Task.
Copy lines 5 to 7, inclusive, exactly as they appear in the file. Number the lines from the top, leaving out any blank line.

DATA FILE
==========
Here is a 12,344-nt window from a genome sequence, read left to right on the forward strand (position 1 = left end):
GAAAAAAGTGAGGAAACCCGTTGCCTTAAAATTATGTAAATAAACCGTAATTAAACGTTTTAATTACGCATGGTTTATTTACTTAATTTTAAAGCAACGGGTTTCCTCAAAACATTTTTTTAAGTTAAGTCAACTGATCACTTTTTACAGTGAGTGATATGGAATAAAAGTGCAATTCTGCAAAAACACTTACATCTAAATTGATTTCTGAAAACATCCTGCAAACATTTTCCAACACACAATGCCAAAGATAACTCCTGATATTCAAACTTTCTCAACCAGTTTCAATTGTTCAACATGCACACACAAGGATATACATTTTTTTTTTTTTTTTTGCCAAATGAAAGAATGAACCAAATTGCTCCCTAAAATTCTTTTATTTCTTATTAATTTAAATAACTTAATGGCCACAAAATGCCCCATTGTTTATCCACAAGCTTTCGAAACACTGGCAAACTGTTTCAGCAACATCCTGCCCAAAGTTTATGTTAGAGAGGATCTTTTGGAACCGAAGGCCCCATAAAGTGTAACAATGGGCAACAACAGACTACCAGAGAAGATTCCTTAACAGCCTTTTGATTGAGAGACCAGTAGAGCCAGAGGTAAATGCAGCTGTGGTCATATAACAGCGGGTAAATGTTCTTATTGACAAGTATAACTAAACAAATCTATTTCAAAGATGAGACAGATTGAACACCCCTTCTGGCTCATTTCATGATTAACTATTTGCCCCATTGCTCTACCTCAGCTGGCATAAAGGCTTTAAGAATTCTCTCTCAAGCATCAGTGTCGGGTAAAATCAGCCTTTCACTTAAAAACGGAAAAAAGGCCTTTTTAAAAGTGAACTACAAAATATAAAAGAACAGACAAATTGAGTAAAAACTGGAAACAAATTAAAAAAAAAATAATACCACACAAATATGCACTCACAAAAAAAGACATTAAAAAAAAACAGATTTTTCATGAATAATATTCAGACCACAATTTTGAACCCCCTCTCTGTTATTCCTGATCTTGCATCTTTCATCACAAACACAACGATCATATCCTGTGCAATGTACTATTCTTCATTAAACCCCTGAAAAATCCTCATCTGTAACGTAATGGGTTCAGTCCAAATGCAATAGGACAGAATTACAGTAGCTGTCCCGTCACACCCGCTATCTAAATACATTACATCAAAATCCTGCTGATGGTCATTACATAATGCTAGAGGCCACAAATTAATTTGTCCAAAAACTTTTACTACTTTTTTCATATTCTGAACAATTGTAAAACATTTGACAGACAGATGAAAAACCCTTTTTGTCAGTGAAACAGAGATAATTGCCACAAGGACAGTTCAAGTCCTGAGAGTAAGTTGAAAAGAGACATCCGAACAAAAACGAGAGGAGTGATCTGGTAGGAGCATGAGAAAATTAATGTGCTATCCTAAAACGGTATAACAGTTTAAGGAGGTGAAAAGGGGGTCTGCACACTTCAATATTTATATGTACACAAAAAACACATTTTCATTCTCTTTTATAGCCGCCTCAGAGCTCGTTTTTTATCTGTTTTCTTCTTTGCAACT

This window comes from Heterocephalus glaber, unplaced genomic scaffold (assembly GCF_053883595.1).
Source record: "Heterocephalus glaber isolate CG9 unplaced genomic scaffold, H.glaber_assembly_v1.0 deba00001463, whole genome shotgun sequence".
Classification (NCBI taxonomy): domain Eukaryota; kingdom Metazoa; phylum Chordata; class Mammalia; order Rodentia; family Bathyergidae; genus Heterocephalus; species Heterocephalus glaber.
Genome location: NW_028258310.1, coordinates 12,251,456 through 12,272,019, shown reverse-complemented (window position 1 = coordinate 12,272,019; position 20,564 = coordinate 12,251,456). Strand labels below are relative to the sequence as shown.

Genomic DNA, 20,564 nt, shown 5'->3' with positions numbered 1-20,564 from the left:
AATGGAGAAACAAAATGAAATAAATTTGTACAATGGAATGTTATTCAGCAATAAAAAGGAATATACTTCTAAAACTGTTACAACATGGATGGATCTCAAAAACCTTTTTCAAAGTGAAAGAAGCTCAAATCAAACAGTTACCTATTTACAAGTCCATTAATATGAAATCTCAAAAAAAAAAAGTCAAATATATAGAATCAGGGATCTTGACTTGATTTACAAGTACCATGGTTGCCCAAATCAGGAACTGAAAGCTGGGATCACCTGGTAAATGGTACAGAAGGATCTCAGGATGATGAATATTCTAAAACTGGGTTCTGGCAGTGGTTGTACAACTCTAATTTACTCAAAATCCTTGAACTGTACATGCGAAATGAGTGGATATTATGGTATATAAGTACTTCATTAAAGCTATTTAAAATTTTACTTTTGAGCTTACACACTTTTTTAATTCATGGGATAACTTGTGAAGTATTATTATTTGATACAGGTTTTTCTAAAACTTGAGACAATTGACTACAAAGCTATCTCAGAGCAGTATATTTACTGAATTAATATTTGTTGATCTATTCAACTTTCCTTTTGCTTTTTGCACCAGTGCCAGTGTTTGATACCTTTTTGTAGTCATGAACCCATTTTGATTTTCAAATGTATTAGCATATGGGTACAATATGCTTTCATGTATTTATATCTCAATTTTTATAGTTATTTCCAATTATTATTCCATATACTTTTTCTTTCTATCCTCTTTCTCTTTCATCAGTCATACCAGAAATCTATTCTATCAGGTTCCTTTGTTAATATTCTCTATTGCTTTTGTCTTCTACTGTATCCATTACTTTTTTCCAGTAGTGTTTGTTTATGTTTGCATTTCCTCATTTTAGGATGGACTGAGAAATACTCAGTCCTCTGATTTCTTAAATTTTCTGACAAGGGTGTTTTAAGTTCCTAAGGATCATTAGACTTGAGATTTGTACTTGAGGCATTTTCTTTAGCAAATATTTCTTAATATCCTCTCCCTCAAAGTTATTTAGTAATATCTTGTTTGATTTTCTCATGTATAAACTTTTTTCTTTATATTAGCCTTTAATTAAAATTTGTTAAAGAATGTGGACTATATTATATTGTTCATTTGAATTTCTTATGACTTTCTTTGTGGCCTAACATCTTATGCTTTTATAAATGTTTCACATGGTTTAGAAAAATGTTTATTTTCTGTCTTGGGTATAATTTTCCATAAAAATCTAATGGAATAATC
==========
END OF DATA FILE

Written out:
Classification (NCBI taxonomy): domain Eukaryota; kingdom Metazoa; phylum Chordata; class Mammalia; order Rodentia; family Bathyergidae; genus Heterocephalus; species Heterocephalus glaber.
Genome location: NW_028258310.1, coordinates 12,251,456 through 12,272,019, shown reverse-complemented (window position 1 = coordinate 12,272,019; position 20,564 = coordinate 12,251,456). Strand labels below are relative to the sequence as shown.

Genomic DNA, 20,564 nt, shown 5'->3' with positions numbered 1-20,564 from the left: